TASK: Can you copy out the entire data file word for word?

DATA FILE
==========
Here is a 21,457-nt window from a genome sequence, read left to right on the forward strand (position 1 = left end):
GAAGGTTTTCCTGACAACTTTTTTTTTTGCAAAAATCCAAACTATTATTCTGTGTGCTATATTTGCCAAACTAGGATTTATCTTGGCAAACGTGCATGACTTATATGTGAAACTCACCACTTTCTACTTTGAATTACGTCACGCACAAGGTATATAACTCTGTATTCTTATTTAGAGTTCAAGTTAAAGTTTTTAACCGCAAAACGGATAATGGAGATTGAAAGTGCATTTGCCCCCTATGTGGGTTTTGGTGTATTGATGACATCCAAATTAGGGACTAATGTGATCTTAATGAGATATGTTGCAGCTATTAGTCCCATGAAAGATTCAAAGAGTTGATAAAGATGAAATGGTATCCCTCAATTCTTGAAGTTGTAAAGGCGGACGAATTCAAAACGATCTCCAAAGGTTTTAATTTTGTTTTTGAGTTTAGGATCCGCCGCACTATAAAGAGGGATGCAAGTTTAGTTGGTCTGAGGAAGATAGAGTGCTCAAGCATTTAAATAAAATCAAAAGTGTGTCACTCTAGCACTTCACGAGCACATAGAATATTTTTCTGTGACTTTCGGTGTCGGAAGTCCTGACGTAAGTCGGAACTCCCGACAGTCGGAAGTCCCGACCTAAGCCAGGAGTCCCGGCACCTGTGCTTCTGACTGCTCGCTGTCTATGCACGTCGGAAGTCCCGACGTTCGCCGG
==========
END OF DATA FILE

Here is a 21,457-nt window from a genome sequence, read left to right on the forward strand (position 1 = left end):
GAAGGTTTTCCTGACAACTTTTTTTTTTGCAAAAATCCAAACTATTATTCTGTGTGCTATATTTGCCAAACTAGGATTTATCTTGGCAAACGTGCATGACTTATATGTGAAACTCACCACTTTCTACTTTGAATTACGTCACGCACAAGGTATATAACTCTGTATTCTTATTTAGAGTTCAAGTTAAAGTTTTTAACCGCAAAACGGATAATGGAGATTGAAAGTGCATTTGCCCCCTATGTGGGTTTTGGTGTATTGATGACATCCAAATTAGGGACTAATGTGATCTTAATGAGATATGTTGCAGCTATTAGTCCCATGAAAGATTCAAAGAGTTGATAAAGATGAAATGGTATCCCTCAATTCTTGAAGTTGTAAAGGCGGACGAATTCAAAACGATCTCCAAAGGTTTTAATTTTGTTTTTGAGTTTAGGATCCGCCGCACTATAAAGAGGGATGCAAGTTTAGTTGGTCTGAGGAAGATAGAGTGCTCAAGCATTTAAATAAAATCAAAAGTGTGTCACTCTAGCACTTCACGAGCACATAGAATATTTTTCTGTGACTTTCGGTGTCGGAAGTCCTGACGTAAGTCGGAACTCCCGACAGTCGGAAGTCCCGACCTAAGCCAGGAGTCCCGGCACCTGTGCTTCTGACTGCTCGCTGTCTATGCACGTCGGAAGTCCCGACGTTCGCCGG